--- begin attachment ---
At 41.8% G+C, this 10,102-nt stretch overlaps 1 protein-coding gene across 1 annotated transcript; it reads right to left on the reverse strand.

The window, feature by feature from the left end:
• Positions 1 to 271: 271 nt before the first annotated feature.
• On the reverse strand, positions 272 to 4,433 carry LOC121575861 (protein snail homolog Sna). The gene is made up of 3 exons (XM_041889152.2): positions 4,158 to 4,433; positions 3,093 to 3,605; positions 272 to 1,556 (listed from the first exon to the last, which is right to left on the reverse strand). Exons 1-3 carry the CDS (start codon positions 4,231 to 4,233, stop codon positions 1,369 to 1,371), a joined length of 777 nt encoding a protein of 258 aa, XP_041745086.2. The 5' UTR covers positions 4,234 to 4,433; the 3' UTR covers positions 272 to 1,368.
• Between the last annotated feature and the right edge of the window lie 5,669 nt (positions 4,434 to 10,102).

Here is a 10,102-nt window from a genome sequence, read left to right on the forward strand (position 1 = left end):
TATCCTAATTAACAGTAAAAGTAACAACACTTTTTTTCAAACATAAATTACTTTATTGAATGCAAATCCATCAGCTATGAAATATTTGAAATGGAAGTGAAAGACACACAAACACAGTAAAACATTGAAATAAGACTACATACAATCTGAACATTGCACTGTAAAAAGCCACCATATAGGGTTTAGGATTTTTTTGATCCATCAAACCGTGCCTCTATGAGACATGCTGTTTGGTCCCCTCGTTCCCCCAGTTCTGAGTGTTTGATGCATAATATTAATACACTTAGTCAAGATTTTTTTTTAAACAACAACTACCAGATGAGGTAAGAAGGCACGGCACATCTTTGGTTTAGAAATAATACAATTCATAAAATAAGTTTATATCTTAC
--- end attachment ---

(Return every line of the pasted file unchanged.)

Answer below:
At 41.8% G+C, this 10,102-nt stretch overlaps 1 protein-coding gene across 1 annotated transcript; it reads right to left on the reverse strand.

The window, feature by feature from the left end:
• Positions 1 to 271: 271 nt before the first annotated feature.
• On the reverse strand, positions 272 to 4,433 carry LOC121575861 (protein snail homolog Sna). The gene is made up of 3 exons (XM_041889152.2): positions 4,158 to 4,433; positions 3,093 to 3,605; positions 272 to 1,556 (listed from the first exon to the last, which is right to left on the reverse strand). Exons 1-3 carry the CDS (start codon positions 4,231 to 4,233, stop codon positions 1,369 to 1,371), a joined length of 777 nt encoding a protein of 258 aa, XP_041745086.2. The 5' UTR covers positions 4,234 to 4,433; the 3' UTR covers positions 272 to 1,368.
• Between the last annotated feature and the right edge of the window lie 5,669 nt (positions 4,434 to 10,102).

Here is a 10,102-nt window from a genome sequence, read left to right on the forward strand (position 1 = left end):
TATCCTAATTAACAGTAAAAGTAACAACACTTTTTTTCAAACATAAATTACTTTATTGAATGCAAATCCATCAGCTATGAAATATTTGAAATGGAAGTGAAAGACACACAAACACAGTAAAACATTGAAATAAGACTACATACAATCTGAACATTGCACTGTAAAAAGCCACCATATAGGGTTTAGGATTTTTTTGATCCATCAAACCGTGCCTCTATGAGACATGCTGTTTGGTCCCCTCGTTCCCCCAGTTCTGAGTGTTTGATGCATAATATTAATACACTTAGTCAAGATTTTTTTTTAAACAACAACTACCAGATGAGGTAAGAAGGCACGGCACATCTTTGGTTTAGAAATAATACAATTCATAAAATAAGTTTATATCTTAC